Jack's been coming into this grocery store for the past five years, ever since he moved to Clifton. While he doesn't necessarily know all the employee names, he does know their faces and will often joke around with the people who ring up his groceries -- all except for the girl on the "12 items or less" cash register, register 1.
The girl seems annoyed when Jack tries to make small talk with her. She doesn't say hello; doesn't say, "Thank you"; and doesn't say, "Have a nice day." After scanning his groceries, she'll tell him how much he owes, then says, "Paper or plastic?"
For Jack, it's usually plastic, after which she promptly fills up the bag with his groceries, hands it to him, takes his money and then she's off to be unfriendly with the next customer. Jack avoids register 1 whenever possible.
He couldn't this afternoon. There she was, her usual unfriendly self. But when Jack got back to his apartment and started unloading his bag full of Banquet TV dinners, vodka, cigarettes and toilet paper, he found a note written on the back of an old grocery store receipt.
"Sitwell's: Eight o'clock tonight -- Polly."
Feeling confused, Jack begins to wonder if the note is for him. Maybe it somehow ended up in the bag by accident. He can't recall her slipping it in, but maybe he wasn't paying attention. Jack doesn't know what to do.
After putting his groceries away, Jack goes into his living room, sits down on the sofa, lights a cigarettes and starts thinking of Polly.
She's fairly short maybe 5/2". She has green eyes and freckles on her face. Her hair is short and black and she's thin. Even on hot summer days, she dresses like it's winter. Her breasts are small.
As he takes another puff on his cigarette, Jack guesses the girl is probably in her early 20s, about 10 years younger than he is. She's not a bad looking girl, and he's thinking he'll show up at Sitwell's tonight to see what happens. The worst case is she won't be there and he'll end up drinking by himself.
When he gets to Sitwell's, Polly's already there, sitting at a table in the back, staring at him as he approaches.
She doesn't respond but keeps staring at him with a blank look on her face.
"I found your note in my grocery bag. Was it meant for me?"
"Yes," she says flatly.
"Can I sit down?" Jack says.
Polly nods her head yes and Jack sits down opposite her. He notices she's wearing an old white T-shirt that's been worn pretty thin. He can see her breasts through it, and Jack wonders why she's not in her normal heavy clothing. It looks like she's drinking whiskey and Coke, and that's what he tells the waitress to bring him.
They sit in silence and Jack's feeling uncomfortable, trying to understand why the girl wants to meet. She takes sips of her drink, mostly looking down at the table. Eventually, she looks up at him and smiles a little.
"How come you always pay with paper?" she asks.
"Most customers pay with plastic -- credit cards. You always pay with paper money. Why?"
"I don't know," Jack says. "I have some credit cards but don't use them very much. I usually pay as I go."
"Can you buy me another drink?"
"Sure," Jack says, "I'll buy you as many drinks as you want."
And he does. They sit at Sitwell's and have a couple more rounds and Polly starts to open up to him.
She's a fiction writer from San Diego and has intentions of moving back there soon. She's written a novel she's shopping around to various publishers and she's working at the grocery store because she doesn't have much money. She says it was a mistake to move to Cincinnati, says the people here are unfriendly -- a remark that doesn't register with Jack.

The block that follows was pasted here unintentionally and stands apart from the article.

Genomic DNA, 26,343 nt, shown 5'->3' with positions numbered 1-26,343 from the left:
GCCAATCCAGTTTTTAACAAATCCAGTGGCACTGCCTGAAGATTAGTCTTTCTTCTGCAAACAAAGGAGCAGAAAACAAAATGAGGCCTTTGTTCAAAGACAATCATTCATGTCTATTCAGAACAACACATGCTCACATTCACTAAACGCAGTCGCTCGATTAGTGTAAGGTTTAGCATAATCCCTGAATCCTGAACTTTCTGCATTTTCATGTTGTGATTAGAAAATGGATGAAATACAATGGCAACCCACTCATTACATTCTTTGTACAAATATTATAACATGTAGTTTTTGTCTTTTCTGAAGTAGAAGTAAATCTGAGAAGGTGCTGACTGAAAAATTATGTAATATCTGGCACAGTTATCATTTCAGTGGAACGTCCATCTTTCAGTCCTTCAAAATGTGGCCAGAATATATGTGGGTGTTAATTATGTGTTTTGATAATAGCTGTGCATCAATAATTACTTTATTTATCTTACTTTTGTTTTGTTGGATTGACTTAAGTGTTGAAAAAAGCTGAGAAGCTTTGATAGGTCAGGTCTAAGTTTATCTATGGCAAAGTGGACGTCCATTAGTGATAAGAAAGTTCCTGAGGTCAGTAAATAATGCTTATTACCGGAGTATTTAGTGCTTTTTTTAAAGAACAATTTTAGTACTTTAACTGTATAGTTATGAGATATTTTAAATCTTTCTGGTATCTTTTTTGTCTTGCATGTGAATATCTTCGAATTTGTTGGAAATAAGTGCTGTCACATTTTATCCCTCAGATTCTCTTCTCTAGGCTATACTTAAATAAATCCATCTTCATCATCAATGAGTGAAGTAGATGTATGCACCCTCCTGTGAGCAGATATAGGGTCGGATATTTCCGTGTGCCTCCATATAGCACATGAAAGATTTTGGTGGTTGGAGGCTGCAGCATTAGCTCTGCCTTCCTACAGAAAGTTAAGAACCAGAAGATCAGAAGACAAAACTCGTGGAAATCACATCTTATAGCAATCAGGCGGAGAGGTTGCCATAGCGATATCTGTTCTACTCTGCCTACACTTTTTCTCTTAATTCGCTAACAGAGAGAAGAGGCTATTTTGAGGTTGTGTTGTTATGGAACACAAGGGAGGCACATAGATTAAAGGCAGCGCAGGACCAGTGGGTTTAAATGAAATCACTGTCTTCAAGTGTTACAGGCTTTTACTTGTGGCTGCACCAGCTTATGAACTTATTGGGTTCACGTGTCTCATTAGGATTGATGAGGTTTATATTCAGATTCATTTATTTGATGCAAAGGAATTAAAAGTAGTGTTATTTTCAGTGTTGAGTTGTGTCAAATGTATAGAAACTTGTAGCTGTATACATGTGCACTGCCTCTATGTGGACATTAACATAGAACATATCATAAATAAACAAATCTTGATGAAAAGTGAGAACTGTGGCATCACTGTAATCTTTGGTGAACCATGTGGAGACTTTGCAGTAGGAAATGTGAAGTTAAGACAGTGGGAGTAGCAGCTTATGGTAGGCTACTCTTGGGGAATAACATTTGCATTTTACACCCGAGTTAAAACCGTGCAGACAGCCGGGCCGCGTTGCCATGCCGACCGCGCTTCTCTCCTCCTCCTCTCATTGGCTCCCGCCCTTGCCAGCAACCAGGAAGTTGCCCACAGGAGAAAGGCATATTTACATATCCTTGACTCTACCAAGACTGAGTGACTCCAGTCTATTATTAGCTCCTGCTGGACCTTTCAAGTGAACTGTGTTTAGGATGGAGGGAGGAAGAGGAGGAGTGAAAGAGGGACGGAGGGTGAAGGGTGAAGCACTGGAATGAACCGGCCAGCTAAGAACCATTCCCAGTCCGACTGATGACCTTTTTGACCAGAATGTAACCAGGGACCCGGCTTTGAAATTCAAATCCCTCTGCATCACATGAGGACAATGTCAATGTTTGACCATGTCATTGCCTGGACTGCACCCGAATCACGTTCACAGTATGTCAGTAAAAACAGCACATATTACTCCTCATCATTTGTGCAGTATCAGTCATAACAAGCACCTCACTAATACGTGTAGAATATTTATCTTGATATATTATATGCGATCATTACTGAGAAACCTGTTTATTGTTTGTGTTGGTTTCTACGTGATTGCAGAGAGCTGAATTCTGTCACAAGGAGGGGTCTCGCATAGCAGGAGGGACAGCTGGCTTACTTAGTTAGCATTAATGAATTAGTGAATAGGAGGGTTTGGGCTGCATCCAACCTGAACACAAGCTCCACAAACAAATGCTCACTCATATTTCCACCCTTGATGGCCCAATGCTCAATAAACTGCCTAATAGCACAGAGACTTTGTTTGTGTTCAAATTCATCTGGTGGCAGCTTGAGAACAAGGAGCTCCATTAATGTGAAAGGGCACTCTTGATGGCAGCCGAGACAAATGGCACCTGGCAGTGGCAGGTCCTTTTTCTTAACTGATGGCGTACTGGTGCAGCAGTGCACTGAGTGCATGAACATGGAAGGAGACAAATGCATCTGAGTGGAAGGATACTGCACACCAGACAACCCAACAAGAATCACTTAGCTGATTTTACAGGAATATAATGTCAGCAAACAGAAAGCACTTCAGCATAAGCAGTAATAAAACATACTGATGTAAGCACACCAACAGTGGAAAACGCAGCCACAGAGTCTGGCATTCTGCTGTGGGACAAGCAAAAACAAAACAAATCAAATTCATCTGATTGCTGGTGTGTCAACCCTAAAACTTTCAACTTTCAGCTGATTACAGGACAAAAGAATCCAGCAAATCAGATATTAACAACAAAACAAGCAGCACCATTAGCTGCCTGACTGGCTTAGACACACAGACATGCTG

"To be honest with you," he says, "You're not very friendly yourself. I mean, you never say hello, never say thank you, you just sort of ..."
"I try to stay detached from you," Polly interrupts.
"Because I find you sexually attractive."
"I see how you look at me when you're at my register," Polly says. "I wanted you to get a good look tonight. Do you like what you see?
"Yes," Jack replies.
"So do I."
With that said, Jack and Polly have even more drinks and Polly talks more about her novel, which she says is a murder-mystery, and more about her love for California. Jack's taking it all in but feeling pretty drunk. After the seventh round, Polly asks a pointed question.
"Do you live around here?"
"Just around the corner over on Telford," Jack replies.
"Want to go back to your place and fuck?"
"You know I do," Jack says, slurring his words. "You don't have to ask twice."
Jack stands up, but has trouble walking. He's had way too much to drink. Polly helps him go up to the cash register to pay the bill.
"Man, I'm feeling pretty," Jack says. "Are you feeling it, too?"
"It's a little hard to get wasted on diet Coke." Polly replies.
Feeling too drunk for her remark to register, Jack takes Polly's hand and she helps him walk the half block back to his apartment.
He remembers her taking off her clothes and having sex, or so he thinks. What he remembers most is wanting to sleep it off. It's now the next morning and Jack wakes up with a terrible hangover.
He looks all over his apartment, but Polly's not there. He puts on his clothes from the night before and walks over to the grocery store to find her.
She's not at her register 1. The manager at the customer service desk says she quit yesterday afternoon, was heading back to California.
Confused and not knowing what to do, Jack starts to feel hungry. He goes up to "her" register, grabs a Snickers Bar from the candy rack next to the register and goes for his wallet in his left back pocket.
When he opens it, he finds all his money is gone. Jack had at least $400 that he was going to take to the bank this afternoon.
He pays for the Snickers Bar with a credit card. At least Polly left him the plastic.
Larry Gross' book, "Signed, Sealed and Delivered: Stories" is available at Amazon.com as well as a new Amazon Short "Charlie Gets Ready for Work."